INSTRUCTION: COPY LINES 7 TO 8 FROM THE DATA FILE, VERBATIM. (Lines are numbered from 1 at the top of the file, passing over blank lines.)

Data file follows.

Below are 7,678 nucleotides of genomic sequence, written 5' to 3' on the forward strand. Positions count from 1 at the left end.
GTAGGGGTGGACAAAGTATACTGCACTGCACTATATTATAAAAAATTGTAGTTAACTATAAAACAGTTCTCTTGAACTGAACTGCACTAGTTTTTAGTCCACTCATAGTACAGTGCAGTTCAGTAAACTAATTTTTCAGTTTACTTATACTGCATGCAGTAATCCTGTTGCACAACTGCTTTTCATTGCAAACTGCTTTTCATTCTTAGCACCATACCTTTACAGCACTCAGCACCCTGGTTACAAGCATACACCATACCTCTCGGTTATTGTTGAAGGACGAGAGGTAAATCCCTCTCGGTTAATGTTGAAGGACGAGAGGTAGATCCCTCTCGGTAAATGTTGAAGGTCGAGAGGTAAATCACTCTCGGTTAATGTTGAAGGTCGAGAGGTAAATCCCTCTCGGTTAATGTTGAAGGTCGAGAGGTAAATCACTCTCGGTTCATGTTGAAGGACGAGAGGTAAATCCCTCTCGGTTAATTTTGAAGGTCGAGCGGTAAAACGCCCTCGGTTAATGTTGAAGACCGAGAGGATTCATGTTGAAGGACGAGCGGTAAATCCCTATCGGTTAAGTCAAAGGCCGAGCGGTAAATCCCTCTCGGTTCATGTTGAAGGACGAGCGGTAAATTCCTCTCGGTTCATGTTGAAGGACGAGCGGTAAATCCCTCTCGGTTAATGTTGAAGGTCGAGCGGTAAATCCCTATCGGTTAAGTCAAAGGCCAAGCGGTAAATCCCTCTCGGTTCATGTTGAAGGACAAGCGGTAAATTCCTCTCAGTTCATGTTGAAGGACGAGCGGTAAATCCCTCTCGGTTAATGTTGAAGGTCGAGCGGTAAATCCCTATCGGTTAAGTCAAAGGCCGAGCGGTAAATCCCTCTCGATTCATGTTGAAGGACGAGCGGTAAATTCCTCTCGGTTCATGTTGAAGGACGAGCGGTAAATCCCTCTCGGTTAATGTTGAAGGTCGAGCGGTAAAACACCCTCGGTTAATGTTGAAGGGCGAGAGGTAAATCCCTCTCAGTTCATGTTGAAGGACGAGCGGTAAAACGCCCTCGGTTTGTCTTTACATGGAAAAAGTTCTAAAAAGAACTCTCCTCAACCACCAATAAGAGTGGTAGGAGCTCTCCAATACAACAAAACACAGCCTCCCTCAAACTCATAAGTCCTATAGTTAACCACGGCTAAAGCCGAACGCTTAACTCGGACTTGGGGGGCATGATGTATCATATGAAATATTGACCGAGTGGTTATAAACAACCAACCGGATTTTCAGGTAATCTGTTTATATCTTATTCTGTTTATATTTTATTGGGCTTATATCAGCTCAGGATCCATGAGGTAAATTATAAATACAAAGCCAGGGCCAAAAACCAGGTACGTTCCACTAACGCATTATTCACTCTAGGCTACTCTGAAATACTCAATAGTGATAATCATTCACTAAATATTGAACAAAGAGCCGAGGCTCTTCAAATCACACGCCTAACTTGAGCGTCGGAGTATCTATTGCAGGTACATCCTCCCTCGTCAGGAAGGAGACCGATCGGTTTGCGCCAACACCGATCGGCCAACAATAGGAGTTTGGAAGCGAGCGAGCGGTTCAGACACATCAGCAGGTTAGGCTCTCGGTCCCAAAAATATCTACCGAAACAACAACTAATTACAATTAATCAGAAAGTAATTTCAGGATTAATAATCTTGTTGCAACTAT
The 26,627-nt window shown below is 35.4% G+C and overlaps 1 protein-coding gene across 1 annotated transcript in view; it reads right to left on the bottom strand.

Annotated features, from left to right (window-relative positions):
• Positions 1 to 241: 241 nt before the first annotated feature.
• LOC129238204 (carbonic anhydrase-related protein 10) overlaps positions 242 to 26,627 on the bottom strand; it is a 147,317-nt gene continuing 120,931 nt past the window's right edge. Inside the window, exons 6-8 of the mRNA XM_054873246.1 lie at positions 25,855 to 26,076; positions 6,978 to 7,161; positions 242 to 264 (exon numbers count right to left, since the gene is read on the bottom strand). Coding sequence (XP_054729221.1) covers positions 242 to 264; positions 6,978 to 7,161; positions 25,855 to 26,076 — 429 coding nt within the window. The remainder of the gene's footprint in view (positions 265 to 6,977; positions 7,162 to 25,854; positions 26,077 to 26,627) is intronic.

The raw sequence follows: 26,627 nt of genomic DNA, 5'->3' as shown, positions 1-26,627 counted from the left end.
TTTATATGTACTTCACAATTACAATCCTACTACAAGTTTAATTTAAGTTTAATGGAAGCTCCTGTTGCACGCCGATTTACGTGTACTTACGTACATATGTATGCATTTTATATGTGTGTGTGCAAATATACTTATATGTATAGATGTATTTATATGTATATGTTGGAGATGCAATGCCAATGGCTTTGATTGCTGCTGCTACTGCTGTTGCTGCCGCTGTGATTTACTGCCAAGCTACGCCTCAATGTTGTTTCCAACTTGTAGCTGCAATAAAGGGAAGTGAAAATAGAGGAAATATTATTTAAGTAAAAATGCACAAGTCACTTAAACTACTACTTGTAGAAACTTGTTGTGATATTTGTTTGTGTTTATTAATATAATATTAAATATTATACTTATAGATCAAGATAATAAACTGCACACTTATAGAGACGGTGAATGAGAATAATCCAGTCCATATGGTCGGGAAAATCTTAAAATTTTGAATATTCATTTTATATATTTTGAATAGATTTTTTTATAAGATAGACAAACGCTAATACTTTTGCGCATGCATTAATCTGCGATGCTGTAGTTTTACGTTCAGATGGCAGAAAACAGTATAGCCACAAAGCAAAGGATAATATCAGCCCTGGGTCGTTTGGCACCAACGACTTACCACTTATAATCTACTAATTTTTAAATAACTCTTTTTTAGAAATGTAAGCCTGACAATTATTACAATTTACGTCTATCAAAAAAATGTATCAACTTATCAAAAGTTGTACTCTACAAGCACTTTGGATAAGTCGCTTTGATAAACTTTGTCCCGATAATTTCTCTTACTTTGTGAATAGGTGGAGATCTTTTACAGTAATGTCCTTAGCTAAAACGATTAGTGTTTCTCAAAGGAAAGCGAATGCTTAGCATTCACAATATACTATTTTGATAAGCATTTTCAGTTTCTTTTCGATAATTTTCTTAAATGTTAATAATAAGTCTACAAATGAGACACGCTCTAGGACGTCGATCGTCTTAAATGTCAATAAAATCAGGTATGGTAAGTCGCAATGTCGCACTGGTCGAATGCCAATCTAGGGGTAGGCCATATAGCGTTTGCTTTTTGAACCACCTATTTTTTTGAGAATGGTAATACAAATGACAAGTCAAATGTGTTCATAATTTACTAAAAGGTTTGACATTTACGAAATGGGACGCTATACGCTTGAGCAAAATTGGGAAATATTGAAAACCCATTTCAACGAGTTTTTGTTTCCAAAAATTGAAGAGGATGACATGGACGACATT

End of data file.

The raw sequence follows: 26,627 nt of genomic DNA, 5'->3' as shown, positions 1-26,627 counted from the left end.
TTTATATGTACTTCACAATTACAATCCTACTACAAGTTTAATTTAAGTTTAATGGAAGCTCCTGTTGCACGCCGATTTACGTGTACTTACGTACATATGTATGCATTTTATATGTGTGTGTGCAAATATACTTATATGTATAGATGTATTTATATGTATATGTTGGAGATGCAATGCCAATGGCTTTGATTGCTGCTGCTACTGCTGTTGCTGCCGCTGTGATTTACTGCCAAGCTACGCCTCAATGTTGTTTCCAACTTGTAGCTGCAATAAAGGGAAGTGAAAATAGAGGAAATATTATTTAAGTAAAAATGCACAAGTCACTTAAACTACTACTTGTAGAAACTTGTTGTGATATTTGTTTGTGTTTATTAATATAATATTAAATATTATACTTATAGATCAAGATAATAAACTGCACACTTATAGAGACGGTGAATGAGAATAATCCAGTCCATATGGTCGGGAAAATCTTAAAATTTTGAATATTCATTTTATATATTTTGAATAGATTTTTTTATAAGATAGACAAACGCTAATACTTTTGCGCATGCATTAATCTGCGATGCTGTAGTTTTACGTTCAGATGGCAGAAAACAGTATAGCCACAAAGCAAAGGATAATATCAGCCCTGGGTCGTTTGGCACCAACGACTTACCACTTATAATCTACTAATTTTTAAATAACTCTTTTTTAGAAATGTAAGCCTGACAATTATTACAATTTACGTCTATCAAAAAAATGTATCAACTTATCAAAAGTTGTACTCTACAAGCACTTTGGATAAGTCGCTTTGATAAACTTTGTCCCGATAATTTCTCTTACTTTGTGAATAGGTGGAGATCTTTTACAGTAATGTCCTTAGCTAAAACGATTAGTGTTTCTCAAAGGAAAGCGAATGCTTAGCATTCACAATATACTATTTTGATAAGCATTTTCAGTTTCTTTTCGATAATTTTCTTAAATGTTAATAATAAGTCTACAAATGAGACACGCTCTAGGACGTCGATCGTCTTAAATGTCAATAAAATCAGGTATGGTAAGTCGCAATGTCGCACTGGTCGAATGCCAATCTAGGGGTAGGCCATATAGCGTTTGCTTTTTGAACCACCTATTTTTTTGAGAATGGTAATACAAATGACAAGTCAAATGTGTTCATAATTTACTAAAAGGTTTGACATTTACGAAATGGGACGCTATACGCTTGAGCAAAATTGGGAAATATTGAAAACCCATTTCAACGAGTTTTTGTTTCCAAAAATTGAAGAGGATGACATGGACGACATT